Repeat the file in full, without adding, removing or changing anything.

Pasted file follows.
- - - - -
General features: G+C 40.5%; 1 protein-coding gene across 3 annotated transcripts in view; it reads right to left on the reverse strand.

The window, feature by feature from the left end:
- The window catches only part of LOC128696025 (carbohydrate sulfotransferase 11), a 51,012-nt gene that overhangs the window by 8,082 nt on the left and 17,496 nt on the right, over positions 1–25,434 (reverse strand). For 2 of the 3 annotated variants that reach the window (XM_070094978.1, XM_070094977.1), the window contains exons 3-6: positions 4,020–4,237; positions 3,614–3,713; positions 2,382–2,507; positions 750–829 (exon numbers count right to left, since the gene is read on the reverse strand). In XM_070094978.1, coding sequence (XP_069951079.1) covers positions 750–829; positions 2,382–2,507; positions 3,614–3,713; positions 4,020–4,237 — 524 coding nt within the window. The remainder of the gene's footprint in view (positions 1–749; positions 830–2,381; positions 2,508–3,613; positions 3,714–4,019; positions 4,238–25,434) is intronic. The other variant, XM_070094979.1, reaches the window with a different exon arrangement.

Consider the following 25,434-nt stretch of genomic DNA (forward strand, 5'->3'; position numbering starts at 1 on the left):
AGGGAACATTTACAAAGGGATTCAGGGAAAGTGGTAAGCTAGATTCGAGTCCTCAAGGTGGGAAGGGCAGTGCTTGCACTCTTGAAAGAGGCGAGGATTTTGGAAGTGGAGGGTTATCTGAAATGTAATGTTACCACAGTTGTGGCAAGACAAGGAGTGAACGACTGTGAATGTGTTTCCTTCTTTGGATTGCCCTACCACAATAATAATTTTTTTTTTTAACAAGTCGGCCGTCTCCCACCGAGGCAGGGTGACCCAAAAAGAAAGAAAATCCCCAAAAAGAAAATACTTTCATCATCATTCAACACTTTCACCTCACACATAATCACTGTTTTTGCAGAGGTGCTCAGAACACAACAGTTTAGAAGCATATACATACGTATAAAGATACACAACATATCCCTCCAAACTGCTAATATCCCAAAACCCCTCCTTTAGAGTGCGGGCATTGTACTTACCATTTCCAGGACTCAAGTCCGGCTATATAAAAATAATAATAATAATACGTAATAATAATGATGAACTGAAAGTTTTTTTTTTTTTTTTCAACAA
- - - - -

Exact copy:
General features: G+C 40.5%; 1 protein-coding gene across 3 annotated transcripts in view; it reads right to left on the reverse strand.

The window, feature by feature from the left end:
- The window catches only part of LOC128696025 (carbohydrate sulfotransferase 11), a 51,012-nt gene that overhangs the window by 8,082 nt on the left and 17,496 nt on the right, over positions 1–25,434 (reverse strand). For 2 of the 3 annotated variants that reach the window (XM_070094978.1, XM_070094977.1), the window contains exons 3-6: positions 4,020–4,237; positions 3,614–3,713; positions 2,382–2,507; positions 750–829 (exon numbers count right to left, since the gene is read on the reverse strand). In XM_070094978.1, coding sequence (XP_069951079.1) covers positions 750–829; positions 2,382–2,507; positions 3,614–3,713; positions 4,020–4,237 — 524 coding nt within the window. The remainder of the gene's footprint in view (positions 1–749; positions 830–2,381; positions 2,508–3,613; positions 3,714–4,019; positions 4,238–25,434) is intronic. The other variant, XM_070094979.1, reaches the window with a different exon arrangement.

Consider the following 25,434-nt stretch of genomic DNA (forward strand, 5'->3'; position numbering starts at 1 on the left):
AGGGAACATTTACAAAGGGATTCAGGGAAAGTGGTAAGCTAGATTCGAGTCCTCAAGGTGGGAAGGGCAGTGCTTGCACTCTTGAAAGAGGCGAGGATTTTGGAAGTGGAGGGTTATCTGAAATGTAATGTTACCACAGTTGTGGCAAGACAAGGAGTGAACGACTGTGAATGTGTTTCCTTCTTTGGATTGCCCTACCACAATAATAATTTTTTTTTTTAACAAGTCGGCCGTCTCCCACCGAGGCAGGGTGACCCAAAAAGAAAGAAAATCCCCAAAAAGAAAATACTTTCATCATCATTCAACACTTTCACCTCACACATAATCACTGTTTTTGCAGAGGTGCTCAGAACACAACAGTTTAGAAGCATATACATACGTATAAAGATACACAACATATCCCTCCAAACTGCTAATATCCCAAAACCCCTCCTTTAGAGTGCGGGCATTGTACTTACCATTTCCAGGACTCAAGTCCGGCTATATAAAAATAATAATAATAATACGTAATAATAATGATGAACTGAAAGTTTTTTTTTTTTTTTTCAACAA